Adonis Diaries

Posts Tagged ‘Barbara Ehrenreich.

On modern warfare weapons: Actual testing on many pre-emptive wars around the world

Back in 1997, Barbara Ehrenreich went after the human  attraction to violence in her book Blood Rites: Origins and History of the Passions of War.

In it, among other brilliant insights, she traced the beginnings of our  modern blood rites not to Man, the Aggressor, but to human beings, the  prey (in a dangerous early world of predators).

In an updated,  adapted version of an afterword she did for the British edition of that book, she turns from the origins of war to its end point, suggesting in her usual provocative way that drones and other warrior robotics may, in  the end, do us one strange favor: they may finally bring home to us that war is Not a human possession, that it is not what we are and must  be.

(To catch Timothy MacBain’s latest TomCast audio interview in which  Ehrenreich discusses the nature of war and how to fight against it,  click here, or download it to your iPod here.) Tom

War Without Humans Modern Blood Rites Revisited By Barbara Ehrenreich

For a book about the all-too-human “passions of war,” my 1997 work Blood Rites ended on a strangely inhuman note: I suggested that, whatever  distinctly human qualities war calls upon — honor, courage, solidarity,  cruelty, and so forth — it might be useful to stop thinking of war in  exclusively human terms.

After all, certain species of ants wage war  and computers can simulate “wars” that play themselves out on-screen  without any human involvement.

More generally, we should define war as a self-replicating  pattern of activity that may or may not require human participation.

In  the human case, we know it is capable of spreading geographically and  evolving rapidly over time — qualities that, as I suggested somewhat fancifully, make war a metaphorical successor to the predatory animals  that shaped humans into fighters in the first place.

A decade and a half later, these musings do not seem quite so airy  and abstract anymore. The trend, at the close of the twentieth century,  still seemed to be one of ever more massive human involvement in war —  from armies containing tens of thousands in the sixteenth century, to  hundreds of thousands in the nineteenth, and eventually millions in the  twentieth century world wars.

It was the ascending scale of war that originally called forth the existence of the nation-state as an administrative unit capable of maintaining mass armies and the infrastructure — for taxation, weapons manufacture, transport, etc. — that they require.

War has been, and we still expect it to be, the most massive collective project human beings undertake. But it has been evolving quickly in a very different direction, one in which human beings have a much smaller role to play.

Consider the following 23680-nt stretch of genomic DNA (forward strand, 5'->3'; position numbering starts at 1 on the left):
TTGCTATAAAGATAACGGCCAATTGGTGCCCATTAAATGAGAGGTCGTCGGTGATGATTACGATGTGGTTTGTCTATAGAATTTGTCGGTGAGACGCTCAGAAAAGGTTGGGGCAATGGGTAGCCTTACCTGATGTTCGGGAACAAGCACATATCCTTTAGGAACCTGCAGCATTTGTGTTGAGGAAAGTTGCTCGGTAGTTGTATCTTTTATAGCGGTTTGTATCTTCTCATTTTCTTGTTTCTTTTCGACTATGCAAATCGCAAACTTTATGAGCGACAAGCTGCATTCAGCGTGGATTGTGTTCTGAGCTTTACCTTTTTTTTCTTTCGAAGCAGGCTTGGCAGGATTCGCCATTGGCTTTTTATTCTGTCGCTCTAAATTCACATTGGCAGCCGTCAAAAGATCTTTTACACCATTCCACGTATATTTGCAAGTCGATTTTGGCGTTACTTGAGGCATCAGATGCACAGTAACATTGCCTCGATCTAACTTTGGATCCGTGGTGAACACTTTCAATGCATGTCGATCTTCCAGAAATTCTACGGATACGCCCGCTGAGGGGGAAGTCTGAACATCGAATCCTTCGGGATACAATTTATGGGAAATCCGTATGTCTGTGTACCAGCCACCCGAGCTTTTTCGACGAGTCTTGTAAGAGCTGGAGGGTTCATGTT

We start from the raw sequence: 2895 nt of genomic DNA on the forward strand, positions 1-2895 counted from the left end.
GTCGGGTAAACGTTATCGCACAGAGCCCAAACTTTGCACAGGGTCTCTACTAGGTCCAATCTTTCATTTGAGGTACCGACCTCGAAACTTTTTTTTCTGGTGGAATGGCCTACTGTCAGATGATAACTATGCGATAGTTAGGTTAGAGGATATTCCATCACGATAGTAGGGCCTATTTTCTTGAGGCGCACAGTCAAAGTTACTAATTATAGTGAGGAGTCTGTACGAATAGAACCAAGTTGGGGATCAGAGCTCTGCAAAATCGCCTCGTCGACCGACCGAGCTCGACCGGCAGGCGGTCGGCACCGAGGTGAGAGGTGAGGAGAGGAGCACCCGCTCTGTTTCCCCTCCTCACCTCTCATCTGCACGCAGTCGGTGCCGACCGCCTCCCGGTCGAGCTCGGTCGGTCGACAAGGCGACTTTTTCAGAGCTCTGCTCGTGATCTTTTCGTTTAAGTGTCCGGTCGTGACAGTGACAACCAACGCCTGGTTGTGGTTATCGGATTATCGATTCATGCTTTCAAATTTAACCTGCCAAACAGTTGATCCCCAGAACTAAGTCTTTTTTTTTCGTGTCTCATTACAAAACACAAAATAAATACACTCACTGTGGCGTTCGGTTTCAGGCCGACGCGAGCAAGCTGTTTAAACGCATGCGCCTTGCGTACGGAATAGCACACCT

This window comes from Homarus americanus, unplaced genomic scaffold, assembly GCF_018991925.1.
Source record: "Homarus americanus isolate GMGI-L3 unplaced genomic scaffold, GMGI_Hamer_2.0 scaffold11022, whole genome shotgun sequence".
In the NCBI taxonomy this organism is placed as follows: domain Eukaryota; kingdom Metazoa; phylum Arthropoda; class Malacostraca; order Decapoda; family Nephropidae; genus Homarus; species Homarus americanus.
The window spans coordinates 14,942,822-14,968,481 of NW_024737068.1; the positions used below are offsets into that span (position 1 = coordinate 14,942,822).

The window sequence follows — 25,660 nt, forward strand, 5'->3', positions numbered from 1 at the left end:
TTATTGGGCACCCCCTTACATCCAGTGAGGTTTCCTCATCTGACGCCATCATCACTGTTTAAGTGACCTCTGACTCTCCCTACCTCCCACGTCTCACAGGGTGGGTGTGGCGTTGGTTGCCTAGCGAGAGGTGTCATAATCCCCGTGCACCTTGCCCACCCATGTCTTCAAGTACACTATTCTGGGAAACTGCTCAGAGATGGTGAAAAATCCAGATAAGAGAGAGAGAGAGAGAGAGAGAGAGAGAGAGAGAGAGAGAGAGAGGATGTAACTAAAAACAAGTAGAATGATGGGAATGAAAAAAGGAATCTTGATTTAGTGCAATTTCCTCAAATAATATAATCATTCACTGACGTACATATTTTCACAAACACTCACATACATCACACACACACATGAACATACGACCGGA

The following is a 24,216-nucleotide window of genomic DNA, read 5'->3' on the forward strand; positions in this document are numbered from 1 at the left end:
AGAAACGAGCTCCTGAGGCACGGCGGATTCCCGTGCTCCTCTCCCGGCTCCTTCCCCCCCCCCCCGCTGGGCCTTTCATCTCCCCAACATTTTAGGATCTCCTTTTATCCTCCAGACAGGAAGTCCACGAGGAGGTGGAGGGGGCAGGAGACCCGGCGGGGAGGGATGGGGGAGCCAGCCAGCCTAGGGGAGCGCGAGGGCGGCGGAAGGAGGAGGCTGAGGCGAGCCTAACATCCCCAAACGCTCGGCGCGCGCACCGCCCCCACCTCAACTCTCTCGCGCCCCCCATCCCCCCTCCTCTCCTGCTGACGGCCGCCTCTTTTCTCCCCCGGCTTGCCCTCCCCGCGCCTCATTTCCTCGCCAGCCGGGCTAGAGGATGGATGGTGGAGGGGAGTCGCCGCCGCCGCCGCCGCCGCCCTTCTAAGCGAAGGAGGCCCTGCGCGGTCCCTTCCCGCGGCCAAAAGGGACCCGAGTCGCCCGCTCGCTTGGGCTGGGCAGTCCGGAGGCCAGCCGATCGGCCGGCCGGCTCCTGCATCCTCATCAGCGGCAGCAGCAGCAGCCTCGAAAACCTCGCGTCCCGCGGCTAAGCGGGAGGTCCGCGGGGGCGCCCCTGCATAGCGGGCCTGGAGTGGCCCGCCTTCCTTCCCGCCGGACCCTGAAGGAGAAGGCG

One factor driving this change has been the emergence of a new kind of enemy, so-called “non-state actors,” meaning popular insurgencies and loose transnational networks of fighters, none of which are likely to field large numbers of troops or maintain expensive arsenals of their own.

In the face of these new enemies, typified by al-Qaeda, the mass armies of nation-states are highly ineffective, cumbersome to deploy, difficult to maneuver, and from a domestic point of view, overly dependent on a citizenry that is both willing and able to fight, or at least to have their children fight for them.

Yet just as U.S. military cadets continue, in defiance of military reality, to sport swords on their dress uniforms, our leaders, both military and political, tend to cling to an idea of war as a vast, labor-intensive effort on the order of World War II.

Only slowly, and with a reluctance bordering on the phobic, have the leaders of major states begun to grasp the fact that this approach to warfare may soon be obsolete.

Consider the most recent U.S. war with Iraq.

According to then-president George W. Bush, the casus belli was the 9/11 terror attacks.  The causal link between that event and our chosen enemy, Iraq, was, however, imperceptible to all but the most dedicated inside-the-Beltway intellectuals.

Nineteen men had hijacked airplanes and flown them into the Pentagon and the World Trade Center — 15 of them Saudi Arabians, none of them Iraqis — and we went to war against… Iraq?

Military history offers no ready precedents for such wildly misaimed retaliation. The closest analogies come from anthropology, which provides plenty of cases of small-scale societies in which the death of any member, for any reason, needs to be “avenged” by an attack on a more or less randomly chosen other tribe or hamlet.

Why Iraq?

Neoconservative imperial ambitions have been invoked in explanation, as well as the American thirst for oil, or even an Oedipal contest between George W. Bush and his father.

There is no doubt some truth to all of these explanations, but the targeting of Iraq also represented a desperate and irrational response to what was, for Washington, an utterly confounding military situation.

We faced a state-less enemy — geographically diffuse, lacking uniforms and flags, invulnerable to invading infantries and saturation bombing, and apparently capable of regenerating itself at minimal expense.

From the perspective of Secretary of Defense Donald Rumsfeld and his White House cronies, this would not do. (Meaning from Israel point of view or the “christian” Evangelical Zionists)

Since the U.S. was accustomed to fighting other nation-states — geopolitical entities containing such identifiable targets as capital cities, airports, military bases, and munitions plants — we would have to find a nation-state to fight, or as Rumsfeld put it, a “target-rich environment.

Iraq, pumped up by alleged stockpiles of “weapons of mass destruction,” became the designated surrogate for an enemy that refused to play our game.